High school maintenance worker electrocuted after contacting a 277 volt electrical cable.
Morgantown, WV: U.S. Department of Health and Human Services, Public Health Service, Centers for Disease Control and Prevention, National Institute for Occupational Safety and Health, FACE 95NJ070, 1995 Nov; :1-4
On July 7, 1995, a 28-year-old male maintenance worker was electrocuted while working in a public school building. The incident occurred in the office area of a high school during the alteration of a wall for the construction of an alcove for a copying machine. The victim had just started the project and had removed a section of sheetrock when he discovered an electrical cable behind the wall leading from a light switch to the overhead fluorescent lights. He notified his supervisor who looked over the problem and instructed him to disconnect the power at the breaker box and to wait until he got back before he proceeded. After the supervisor left, the victim dismantled the light switch box and pulled the cable out of the wall. The victim was apparently stripping the wires on the cable when he contacted 277 volts, electrocuting him. NJDOH FACE investigators concluded that, in order to prevent similar incidents in the future, these safety guidelines should be followed: 1. Employers should develop, implement, and enforce an electrical lock-out, tag-out procedure. 2. Employers and employees should ensure that all electrical circuits are de-energized and tested before working on them. 3. Employers should be aware of educational and training resources for health and safety information.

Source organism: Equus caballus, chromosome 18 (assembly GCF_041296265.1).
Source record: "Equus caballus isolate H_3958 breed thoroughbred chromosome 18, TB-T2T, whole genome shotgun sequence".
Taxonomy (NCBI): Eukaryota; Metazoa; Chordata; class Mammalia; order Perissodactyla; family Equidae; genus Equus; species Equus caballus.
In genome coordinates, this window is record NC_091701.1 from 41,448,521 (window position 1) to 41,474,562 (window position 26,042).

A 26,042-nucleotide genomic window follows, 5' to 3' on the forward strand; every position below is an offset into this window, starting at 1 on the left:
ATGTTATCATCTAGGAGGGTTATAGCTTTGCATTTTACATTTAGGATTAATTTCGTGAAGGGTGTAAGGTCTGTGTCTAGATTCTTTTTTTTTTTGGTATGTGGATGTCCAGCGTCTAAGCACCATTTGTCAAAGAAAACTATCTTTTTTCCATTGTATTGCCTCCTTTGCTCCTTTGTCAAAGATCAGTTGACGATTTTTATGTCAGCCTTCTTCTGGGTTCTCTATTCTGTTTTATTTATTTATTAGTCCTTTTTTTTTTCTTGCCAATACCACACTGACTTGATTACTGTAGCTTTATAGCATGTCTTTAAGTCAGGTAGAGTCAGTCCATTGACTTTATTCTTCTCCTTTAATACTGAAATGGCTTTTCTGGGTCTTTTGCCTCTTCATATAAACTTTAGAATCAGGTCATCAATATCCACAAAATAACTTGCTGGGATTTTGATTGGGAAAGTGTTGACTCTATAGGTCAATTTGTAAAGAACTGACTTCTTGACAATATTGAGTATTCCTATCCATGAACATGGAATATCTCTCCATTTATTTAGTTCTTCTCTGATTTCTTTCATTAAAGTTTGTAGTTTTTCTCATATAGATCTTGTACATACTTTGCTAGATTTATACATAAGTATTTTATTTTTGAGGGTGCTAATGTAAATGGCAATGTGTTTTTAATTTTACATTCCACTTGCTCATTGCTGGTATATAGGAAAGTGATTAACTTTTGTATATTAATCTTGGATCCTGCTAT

Accident-analysis; Accident-potential; Accident-prevention; Accidents; Injuries; Injury-prevention; Safety-education; Safety-equipment; Safety-practices; Safety-measures; Traumatic-injuries; Work-practices; Region-2; Electric-properties; Electrical-conductivity; Electrical-hazards; Electrical-safety; Electrical-systems; Electricity; Electrocutions; Maintenance-workers; Health-programs; Safety-programs; Training
Field Studies; Fatality Assessment and Control Evaluation
NTIS Accession No.
National Institute for Occupational Safety and Health
New Jersey Department of Health